Reply With Quote
  #10  
Old 03-06-2012, 07:40 PM
Combat Diver's Avatar
Beartooth Regular
 
Join Date: Aug 2002
Location: Afghanistan
Posts: 1,956
I've got a USGI Underwood that was used in the ETO, later by Bavaria (southern West Germany in the US sector) and last issued to the Austrian Gendarmerie (US sector) before being returned to CMP. So far its been a great shooter. Have also a EMF carbine that was has a commerical reciever, uses a cut down 1903A3 barrel and rest USGI parts. Did have a Universal for a short time that worked and was of the earlier production.

Additional info can be found here.

M1CarbinesInc.com
U.S. Carbines during the American Occupation

CD

ETA got the Underwood for the wife as her great uncle was David M. Williams, who designed the short gas system of the carbine for Winchester.

CD
__________________
De Oppresso Liber
Iraq: 91',03',04',05',06',08' & 09'
Afghanistan: 09',10', 11' & 14'
Reply With Quote
  #11  
Old 03-07-2012, 03:17 AM
Beartooth Regular
 
Join Date: Sep 2009
Location: Mooresville, IN
Posts: 9,047
Quote:
Originally Posted by ribbonstone View Post
OF the half dozen or so that passed through my hands, got them all running right except one that had a pot hole in the chamber (can't think of anything else to call it but a pot hole...not a dent, was a rough edged crater).

Usually the magazine locks in too low for sure feeding..oftn missing the case rim (OK...its rimless...but we'll call the back/top of the case the rim anyway) and ending up with a jam that has the bolt riding on the middle of the cases. Often, if you test fire while pushing on the bottom of the mag, they'll feed...take your hand away, and they'll jam.

IF that test works for you...then its probably the mag being held in place a touch too low.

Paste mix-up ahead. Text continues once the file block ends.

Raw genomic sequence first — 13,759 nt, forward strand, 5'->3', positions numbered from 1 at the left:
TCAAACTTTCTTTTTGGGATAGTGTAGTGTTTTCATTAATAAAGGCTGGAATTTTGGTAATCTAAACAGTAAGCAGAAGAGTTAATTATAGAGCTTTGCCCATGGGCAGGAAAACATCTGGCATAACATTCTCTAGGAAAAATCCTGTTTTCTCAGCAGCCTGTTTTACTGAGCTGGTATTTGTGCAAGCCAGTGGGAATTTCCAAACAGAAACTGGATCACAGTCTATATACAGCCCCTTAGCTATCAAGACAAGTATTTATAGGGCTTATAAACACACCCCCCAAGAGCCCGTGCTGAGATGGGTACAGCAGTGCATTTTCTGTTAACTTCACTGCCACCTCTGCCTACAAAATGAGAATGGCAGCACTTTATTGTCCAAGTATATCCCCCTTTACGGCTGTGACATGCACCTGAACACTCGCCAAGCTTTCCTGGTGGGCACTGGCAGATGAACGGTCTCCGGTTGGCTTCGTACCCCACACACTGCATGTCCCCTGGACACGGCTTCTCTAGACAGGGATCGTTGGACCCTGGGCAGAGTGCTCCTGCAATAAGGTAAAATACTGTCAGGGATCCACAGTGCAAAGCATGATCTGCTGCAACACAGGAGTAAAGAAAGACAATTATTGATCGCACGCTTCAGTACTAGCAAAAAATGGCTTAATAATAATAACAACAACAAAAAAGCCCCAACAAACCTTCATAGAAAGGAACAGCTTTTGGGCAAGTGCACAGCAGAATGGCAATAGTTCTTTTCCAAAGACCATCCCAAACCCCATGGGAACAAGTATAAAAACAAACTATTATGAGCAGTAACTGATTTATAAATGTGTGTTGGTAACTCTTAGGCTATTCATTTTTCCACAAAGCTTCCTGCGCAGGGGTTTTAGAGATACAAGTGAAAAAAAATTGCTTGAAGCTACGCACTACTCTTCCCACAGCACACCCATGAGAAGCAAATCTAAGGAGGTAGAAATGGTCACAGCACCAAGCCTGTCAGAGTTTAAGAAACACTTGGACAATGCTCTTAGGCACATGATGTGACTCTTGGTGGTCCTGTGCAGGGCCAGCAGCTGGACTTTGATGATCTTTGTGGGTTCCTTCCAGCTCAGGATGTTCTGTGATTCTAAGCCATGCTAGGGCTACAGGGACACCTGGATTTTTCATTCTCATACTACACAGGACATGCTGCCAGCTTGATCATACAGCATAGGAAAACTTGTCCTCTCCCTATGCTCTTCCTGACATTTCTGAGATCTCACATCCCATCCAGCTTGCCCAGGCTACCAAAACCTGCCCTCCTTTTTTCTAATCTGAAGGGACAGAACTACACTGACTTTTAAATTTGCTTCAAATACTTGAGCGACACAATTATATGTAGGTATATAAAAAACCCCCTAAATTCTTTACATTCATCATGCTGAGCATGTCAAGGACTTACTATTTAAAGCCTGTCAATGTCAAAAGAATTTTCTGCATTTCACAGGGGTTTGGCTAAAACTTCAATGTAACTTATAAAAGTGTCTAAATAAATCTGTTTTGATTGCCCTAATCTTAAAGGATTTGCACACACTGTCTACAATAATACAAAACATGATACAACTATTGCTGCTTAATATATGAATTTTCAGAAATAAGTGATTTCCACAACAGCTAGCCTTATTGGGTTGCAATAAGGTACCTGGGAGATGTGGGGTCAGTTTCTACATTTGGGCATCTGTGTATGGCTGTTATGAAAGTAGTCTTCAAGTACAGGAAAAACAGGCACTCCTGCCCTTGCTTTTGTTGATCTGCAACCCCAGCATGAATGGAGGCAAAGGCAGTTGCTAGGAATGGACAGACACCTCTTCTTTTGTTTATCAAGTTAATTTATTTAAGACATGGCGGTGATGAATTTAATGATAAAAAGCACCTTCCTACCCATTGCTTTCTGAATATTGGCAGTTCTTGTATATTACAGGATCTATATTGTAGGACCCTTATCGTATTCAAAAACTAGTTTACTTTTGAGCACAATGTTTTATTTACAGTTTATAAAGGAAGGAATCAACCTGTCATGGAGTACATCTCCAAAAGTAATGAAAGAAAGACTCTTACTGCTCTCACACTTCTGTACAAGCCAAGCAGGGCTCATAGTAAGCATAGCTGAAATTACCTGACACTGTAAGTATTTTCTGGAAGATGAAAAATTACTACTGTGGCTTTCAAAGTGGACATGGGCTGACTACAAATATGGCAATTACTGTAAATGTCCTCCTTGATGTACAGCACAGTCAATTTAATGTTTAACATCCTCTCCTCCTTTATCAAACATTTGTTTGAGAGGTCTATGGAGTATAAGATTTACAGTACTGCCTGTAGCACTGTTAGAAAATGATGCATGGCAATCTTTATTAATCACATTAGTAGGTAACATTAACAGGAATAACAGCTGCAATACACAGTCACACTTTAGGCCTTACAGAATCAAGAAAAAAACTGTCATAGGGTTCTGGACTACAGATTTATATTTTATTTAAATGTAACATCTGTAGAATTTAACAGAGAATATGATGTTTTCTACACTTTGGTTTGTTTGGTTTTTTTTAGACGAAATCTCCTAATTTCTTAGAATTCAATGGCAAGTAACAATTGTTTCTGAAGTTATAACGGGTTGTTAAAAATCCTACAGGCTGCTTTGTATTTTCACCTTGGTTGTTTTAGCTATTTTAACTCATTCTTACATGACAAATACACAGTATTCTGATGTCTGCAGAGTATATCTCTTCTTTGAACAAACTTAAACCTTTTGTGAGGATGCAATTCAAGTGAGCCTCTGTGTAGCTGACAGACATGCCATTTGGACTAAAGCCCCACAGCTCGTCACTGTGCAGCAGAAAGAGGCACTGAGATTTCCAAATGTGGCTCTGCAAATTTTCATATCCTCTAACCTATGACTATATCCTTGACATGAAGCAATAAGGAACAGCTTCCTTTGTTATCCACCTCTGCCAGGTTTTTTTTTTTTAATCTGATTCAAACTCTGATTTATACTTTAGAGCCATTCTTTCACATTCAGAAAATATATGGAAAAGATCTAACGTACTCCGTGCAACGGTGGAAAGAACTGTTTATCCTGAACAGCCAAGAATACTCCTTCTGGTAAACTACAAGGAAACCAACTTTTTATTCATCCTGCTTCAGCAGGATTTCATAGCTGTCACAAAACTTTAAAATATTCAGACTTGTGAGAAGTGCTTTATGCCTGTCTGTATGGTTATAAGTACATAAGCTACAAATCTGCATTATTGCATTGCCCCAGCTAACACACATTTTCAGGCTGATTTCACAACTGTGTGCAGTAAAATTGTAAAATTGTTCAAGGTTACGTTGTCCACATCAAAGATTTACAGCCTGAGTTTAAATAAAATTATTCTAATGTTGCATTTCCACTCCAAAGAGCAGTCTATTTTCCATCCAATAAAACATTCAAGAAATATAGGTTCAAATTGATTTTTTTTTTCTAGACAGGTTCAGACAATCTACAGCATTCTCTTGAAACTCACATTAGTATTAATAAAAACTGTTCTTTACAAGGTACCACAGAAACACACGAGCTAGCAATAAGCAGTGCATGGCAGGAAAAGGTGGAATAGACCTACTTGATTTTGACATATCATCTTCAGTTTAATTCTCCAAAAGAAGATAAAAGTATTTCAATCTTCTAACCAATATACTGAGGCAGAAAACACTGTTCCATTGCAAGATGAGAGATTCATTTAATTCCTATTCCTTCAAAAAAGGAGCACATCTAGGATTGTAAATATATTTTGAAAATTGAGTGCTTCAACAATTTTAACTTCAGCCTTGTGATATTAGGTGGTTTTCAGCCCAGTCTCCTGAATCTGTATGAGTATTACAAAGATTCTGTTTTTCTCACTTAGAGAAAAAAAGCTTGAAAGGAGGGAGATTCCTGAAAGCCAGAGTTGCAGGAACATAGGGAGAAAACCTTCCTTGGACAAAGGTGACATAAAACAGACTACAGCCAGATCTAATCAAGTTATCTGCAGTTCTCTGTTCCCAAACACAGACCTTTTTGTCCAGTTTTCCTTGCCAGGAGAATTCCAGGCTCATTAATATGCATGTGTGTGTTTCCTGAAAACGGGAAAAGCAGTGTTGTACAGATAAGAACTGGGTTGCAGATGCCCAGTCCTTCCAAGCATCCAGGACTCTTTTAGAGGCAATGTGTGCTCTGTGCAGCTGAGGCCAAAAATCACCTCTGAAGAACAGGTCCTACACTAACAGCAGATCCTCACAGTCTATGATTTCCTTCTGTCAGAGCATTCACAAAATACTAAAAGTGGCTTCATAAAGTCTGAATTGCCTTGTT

The trigger housing is not held in place firmly..there is slack, and gravity/spring tension always pushes that slack down..so the mag ends up a bit lower than it should.

The latch that actually locks the mag in place is steel...but it runs in the Al housing and is often a sloppy fit. Again, that slop results in the mag being held low.

Two cures:
Solder and shim the actual mag latch to remove any slop in the system and jack the latch UP. Same trick can be done to the trigger housing attachments.

OR

Dedicate some mags to just that gun, and work on the mags locking area (again...working on jacking the mags up a bit).

...Did forget one. Plainfield marketed at least a few guns in the .22 SPITFIRE...which is a wildcat 22/30carbine.

Now back in the old days, the Plainfieds were nicer made guns...steel rather than Al. trigger housings and much closer to the GI design.
That is EXACTLY how my gun operates! I basically have to shoot the thing with my left hand jamming the mag up into place, which will cause it to hardly ever jam. If I grip the forend, it will jam on every other round (when loading from the left side of the mag).

Of the two cures you mentioned, which would you recommend? I would be confident of my ability to modify the mags, but would want a good gunsmith to do any work on the action.

Thanks!
Reply With Quote
  #12  
Old 03-07-2012, 06:00 PM
Moderator
 
Join Date: Dec 2002
Location: Jefferson Parish (via N.O.)
Posts: 9,035
Just learned to do the work myself...were not expensive guns back then, and thought they'd make a good learning project for me...so have no recommendation for a 'smith that would work on them (may be some...not aware of them if there are).